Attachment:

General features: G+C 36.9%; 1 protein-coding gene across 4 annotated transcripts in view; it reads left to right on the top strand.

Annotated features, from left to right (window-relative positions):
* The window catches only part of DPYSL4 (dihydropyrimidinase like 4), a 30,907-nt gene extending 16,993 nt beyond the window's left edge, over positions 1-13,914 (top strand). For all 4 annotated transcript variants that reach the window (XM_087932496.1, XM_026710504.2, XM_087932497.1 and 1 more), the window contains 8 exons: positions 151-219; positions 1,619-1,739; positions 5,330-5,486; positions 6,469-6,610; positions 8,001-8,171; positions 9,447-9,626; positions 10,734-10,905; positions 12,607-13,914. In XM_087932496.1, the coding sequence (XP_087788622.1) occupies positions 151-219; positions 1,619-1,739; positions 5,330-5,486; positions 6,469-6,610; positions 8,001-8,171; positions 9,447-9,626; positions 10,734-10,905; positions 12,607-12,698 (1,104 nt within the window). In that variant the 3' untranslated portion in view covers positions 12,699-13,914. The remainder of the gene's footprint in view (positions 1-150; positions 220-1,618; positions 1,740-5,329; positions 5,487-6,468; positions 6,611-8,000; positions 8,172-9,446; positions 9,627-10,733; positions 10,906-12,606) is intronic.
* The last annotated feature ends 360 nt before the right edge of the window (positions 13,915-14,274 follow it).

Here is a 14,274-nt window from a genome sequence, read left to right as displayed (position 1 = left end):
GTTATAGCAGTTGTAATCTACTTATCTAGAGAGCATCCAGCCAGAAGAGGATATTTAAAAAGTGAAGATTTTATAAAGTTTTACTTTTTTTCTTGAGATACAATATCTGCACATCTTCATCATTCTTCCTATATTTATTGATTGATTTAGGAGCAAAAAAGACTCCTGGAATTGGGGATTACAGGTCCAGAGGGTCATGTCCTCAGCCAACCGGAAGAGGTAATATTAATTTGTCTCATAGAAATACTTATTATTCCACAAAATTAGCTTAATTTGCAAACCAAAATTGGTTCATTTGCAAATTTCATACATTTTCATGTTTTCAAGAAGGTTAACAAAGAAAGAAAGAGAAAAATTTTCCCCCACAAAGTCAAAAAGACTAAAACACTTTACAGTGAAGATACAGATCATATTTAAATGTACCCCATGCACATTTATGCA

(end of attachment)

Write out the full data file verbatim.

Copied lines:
General features: G+C 36.9%; 1 protein-coding gene across 4 annotated transcripts in view; it reads left to right on the top strand.

Annotated features, from left to right (window-relative positions):
* The window catches only part of DPYSL4 (dihydropyrimidinase like 4), a 30,907-nt gene extending 16,993 nt beyond the window's left edge, over positions 1-13,914 (top strand). For all 4 annotated transcript variants that reach the window (XM_087932496.1, XM_026710504.2, XM_087932497.1 and 1 more), the window contains 8 exons: positions 151-219; positions 1,619-1,739; positions 5,330-5,486; positions 6,469-6,610; positions 8,001-8,171; positions 9,447-9,626; positions 10,734-10,905; positions 12,607-13,914. In XM_087932496.1, the coding sequence (XP_087788622.1) occupies positions 151-219; positions 1,619-1,739; positions 5,330-5,486; positions 6,469-6,610; positions 8,001-8,171; positions 9,447-9,626; positions 10,734-10,905; positions 12,607-12,698 (1,104 nt within the window). In that variant the 3' untranslated portion in view covers positions 12,699-13,914. The remainder of the gene's footprint in view (positions 1-150; positions 220-1,618; positions 1,740-5,329; positions 5,487-6,468; positions 6,611-8,000; positions 8,172-9,446; positions 9,627-10,733; positions 10,906-12,606) is intronic.
* The last annotated feature ends 360 nt before the right edge of the window (positions 13,915-14,274 follow it).

Here is a 14,274-nt window from a genome sequence, read left to right as displayed (position 1 = left end):
GTTATAGCAGTTGTAATCTACTTATCTAGAGAGCATCCAGCCAGAAGAGGATATTTAAAAAGTGAAGATTTTATAAAGTTTTACTTTTTTTCTTGAGATACAATATCTGCACATCTTCATCATTCTTCCTATATTTATTGATTGATTTAGGAGCAAAAAAGACTCCTGGAATTGGGGATTACAGGTCCAGAGGGTCATGTCCTCAGCCAACCGGAAGAGGTAATATTAATTTGTCTCATAGAAATACTTATTATTCCACAAAATTAGCTTAATTTGCAAACCAAAATTGGTTCATTTGCAAATTTCATACATTTTCATGTTTTCAAGAAGGTTAACAAAGAAAGAAAGAGAAAAATTTTCCCCCACAAAGTCAAAAAGACTAAAACACTTTACAGTGAAGATACAGATCATATTTAAATGTACCCCATGCACATTTATGCA